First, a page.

It is clear that frustration is growing both inside and outside the White House, as thousands of barrels of oil continue to gush into the Gulf of Mexico.
President Obama expressed his concern at a fundraiser Tuesday evening, “Nobody is more upset than me because, ultimately, like any president when this happens on your watch, then everyday you are thinking, ‘How does this get solved?’" Obama isn’t the only one asking questions, and they are increasingly coming from those who normally defend the President. Top Democratic strategist James Carville, a Louisiana native, was clearly outraged Wednesday when he launched into a passionate tirade. “These people are crying, begging for something down here, and it looks like he’s not involved,” Carville continued, “We’re about to die down here!”
Supporters of the president say critics don’t understand the response team that he’s already mobilized, but concede those efforts may not have been effectively communicated. In order to close that perception gap, Democratic strategist Maria Cardona says, “They are going to continue to talk about what they have done in response, what the president is going to continue to do in response, and give Americans the confidence that this is a hands-on White House.” Cardona says she’s been in contact with the administration since “day one,” and that it has directed significant personnel and equipment to the region in order to help.
However, those on the frontlines seem unconvinced. Louisiana Governor Bobby Jindal (R) says, “We've been frustrated with the disjointed effort to date that has too often meant too little too late for the oil hitting our coast.” New Orleans newspaper, the Times-Picayune, published a tough love editorial Tuesday. It reads, in part: “President Obama has the bully pulpit to come down hard on BP and its executives, and he should use it. Most Americans are ready for the president to light a fire under the company and under the bureaucracy overseeing the disaster response.”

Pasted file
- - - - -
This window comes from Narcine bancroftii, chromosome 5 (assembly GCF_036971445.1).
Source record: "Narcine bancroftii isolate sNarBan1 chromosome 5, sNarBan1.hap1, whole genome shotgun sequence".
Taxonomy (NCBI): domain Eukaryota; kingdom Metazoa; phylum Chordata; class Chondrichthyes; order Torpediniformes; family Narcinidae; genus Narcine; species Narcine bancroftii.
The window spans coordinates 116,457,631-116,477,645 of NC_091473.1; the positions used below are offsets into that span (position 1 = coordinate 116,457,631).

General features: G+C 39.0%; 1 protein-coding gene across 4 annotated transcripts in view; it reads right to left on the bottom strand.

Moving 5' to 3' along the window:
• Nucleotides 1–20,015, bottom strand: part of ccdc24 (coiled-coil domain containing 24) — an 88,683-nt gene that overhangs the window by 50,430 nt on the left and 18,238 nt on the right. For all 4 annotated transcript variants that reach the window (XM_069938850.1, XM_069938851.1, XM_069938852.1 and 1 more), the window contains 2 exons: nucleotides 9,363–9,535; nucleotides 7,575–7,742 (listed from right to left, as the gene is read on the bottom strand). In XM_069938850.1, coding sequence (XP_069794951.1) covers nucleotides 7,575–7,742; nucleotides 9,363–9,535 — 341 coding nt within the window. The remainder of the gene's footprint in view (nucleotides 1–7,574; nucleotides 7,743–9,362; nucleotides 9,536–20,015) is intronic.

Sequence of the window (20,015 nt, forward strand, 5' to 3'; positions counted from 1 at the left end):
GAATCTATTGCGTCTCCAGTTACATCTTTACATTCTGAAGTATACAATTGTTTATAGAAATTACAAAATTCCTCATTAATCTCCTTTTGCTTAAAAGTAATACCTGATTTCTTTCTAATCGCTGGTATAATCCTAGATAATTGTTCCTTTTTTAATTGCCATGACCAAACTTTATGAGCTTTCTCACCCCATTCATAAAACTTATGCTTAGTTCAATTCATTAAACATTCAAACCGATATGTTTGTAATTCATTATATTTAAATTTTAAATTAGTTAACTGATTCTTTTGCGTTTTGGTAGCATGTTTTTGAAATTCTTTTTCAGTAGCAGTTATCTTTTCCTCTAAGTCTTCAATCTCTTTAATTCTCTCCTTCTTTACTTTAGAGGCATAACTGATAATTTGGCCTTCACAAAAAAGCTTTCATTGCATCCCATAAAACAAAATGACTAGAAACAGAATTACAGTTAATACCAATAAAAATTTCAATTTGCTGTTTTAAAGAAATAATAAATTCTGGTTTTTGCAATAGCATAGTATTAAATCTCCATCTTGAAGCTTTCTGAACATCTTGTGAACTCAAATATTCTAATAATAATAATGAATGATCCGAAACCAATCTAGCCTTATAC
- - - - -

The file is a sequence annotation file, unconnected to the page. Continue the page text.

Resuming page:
On Friday, President Obama will visit the Gulf for a second time since oil began gushing from the sea floor. But first, he’ll hold a Thursday news conference which presents a prime opportunity to regain control of the public relations battle. Skeptics, like Karl Rove, say the pressure is on. “While it may be too late, and too little, at least tomorrow he should show up and say, ‘Here's what we've directed BP to do,’” but Rove adds, “Remember if he does so it would have taken him 38 days to have done that.”